The current law on choice of court/jurisdiction is the Regulation (EU) No.1215/2012 (Recast) (Brussels Recast Regulation) and applies to the UK and EU member states, with respect to choice of courts/jurisdiction and subsequent enforcement of judgments. It provides a regime where the courts of EU member states are generally obliged to respect jurisdiction clauses in favour of a court in another EU member state, and to enforce any resulting judgment. It will cease to apply to the UK on 31 December 2020.
What will apply after that date?
The UK has applied to become a signatory of the 2007 Lugano Convention (Lugano Convention) in its own right, although it is still waiting to hear if the other contracting parties (including the EU) agree to the UK joining it. The Lugano Convention provides a similar, but not identical, regime to the Brussels Recast Regulation, but still allows for easy enforcement of judgments around the EU and EFTA. While there are some differences, there is very little between the Lugano and Recast Brussels that would make you change any previous position adopted in respect of jurisdiction clauses. In anticipation of a positive response, the Lugano Convention has already been laid before parliament with the explanatory memorandum. This step has been taken in order that the Lugano Convention can enter into force as soon as possible, after the end of the transition period (should the UK's application for accession to the Convention receive a positive response). In the absence of confirmation that the UK may accede to the Lugano Convention, there are two options (i) The Hague Convention on Choice of Court Agreements 2005 (2005 Hague Convention) may apply or (ii) the national laws of the UK and EU member states will apply.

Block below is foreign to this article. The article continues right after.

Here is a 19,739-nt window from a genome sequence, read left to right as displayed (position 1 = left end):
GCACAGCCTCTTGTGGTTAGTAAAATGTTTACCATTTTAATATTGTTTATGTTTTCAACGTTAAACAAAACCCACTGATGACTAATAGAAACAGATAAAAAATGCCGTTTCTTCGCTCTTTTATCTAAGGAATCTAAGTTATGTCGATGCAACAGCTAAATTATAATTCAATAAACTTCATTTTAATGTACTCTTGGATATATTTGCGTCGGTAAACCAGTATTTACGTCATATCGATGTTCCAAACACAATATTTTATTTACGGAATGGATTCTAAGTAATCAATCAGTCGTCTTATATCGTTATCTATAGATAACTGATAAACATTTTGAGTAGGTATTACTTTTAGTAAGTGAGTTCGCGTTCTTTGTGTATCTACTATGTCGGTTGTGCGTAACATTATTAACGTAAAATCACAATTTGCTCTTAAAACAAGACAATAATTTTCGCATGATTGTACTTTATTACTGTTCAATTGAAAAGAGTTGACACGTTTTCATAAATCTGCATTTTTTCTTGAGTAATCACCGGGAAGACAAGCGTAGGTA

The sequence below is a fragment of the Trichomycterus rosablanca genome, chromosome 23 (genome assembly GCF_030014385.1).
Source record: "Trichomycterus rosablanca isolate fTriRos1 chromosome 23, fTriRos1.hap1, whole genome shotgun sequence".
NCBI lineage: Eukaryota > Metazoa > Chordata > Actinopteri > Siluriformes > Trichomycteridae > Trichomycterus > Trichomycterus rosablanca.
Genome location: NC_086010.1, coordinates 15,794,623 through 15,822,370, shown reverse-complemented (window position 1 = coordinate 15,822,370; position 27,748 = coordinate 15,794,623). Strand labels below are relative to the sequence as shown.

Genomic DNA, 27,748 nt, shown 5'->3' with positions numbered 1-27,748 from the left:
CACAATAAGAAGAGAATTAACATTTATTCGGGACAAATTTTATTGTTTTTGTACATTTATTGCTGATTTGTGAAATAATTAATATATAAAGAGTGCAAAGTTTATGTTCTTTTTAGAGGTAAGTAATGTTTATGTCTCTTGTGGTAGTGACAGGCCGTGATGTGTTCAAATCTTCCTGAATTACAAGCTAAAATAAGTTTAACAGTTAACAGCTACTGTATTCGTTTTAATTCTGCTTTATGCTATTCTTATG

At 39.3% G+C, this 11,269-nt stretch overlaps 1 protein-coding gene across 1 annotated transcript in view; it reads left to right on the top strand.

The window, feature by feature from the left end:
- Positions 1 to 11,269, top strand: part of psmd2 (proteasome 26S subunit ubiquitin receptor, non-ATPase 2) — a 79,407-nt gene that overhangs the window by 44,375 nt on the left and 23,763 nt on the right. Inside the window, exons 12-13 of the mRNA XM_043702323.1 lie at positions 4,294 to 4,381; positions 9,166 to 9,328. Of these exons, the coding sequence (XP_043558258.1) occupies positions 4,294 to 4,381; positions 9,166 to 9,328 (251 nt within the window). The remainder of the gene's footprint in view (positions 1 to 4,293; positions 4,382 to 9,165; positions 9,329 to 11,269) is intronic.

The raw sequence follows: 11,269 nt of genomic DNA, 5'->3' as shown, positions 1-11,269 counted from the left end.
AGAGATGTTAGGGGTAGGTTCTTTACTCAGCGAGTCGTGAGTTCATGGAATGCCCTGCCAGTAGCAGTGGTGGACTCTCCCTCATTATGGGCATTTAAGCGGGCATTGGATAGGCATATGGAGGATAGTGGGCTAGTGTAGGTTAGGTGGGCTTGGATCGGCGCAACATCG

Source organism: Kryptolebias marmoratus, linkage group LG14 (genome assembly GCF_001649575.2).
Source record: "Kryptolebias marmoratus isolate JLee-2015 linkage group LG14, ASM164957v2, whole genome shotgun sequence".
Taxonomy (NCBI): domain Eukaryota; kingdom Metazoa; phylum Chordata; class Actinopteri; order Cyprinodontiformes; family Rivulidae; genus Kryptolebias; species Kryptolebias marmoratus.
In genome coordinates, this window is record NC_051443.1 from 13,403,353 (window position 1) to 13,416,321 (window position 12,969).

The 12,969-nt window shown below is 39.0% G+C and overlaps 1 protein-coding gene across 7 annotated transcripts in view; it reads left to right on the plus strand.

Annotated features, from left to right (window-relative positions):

The 2005 Hague Convention
The EU (including the UK) signed up to this convention with effect from 1 October 2015. The 2005 Hague Convention contains rules that require contracting states (EU, Mexico, Montenegro and Singapore) to respect exclusive jurisdiction clauses in favour of other contracting states and to related judgments. The UK has already acceded to this in its own right from 1 January 2021 (unlike Lugano, the consent of other states is not required).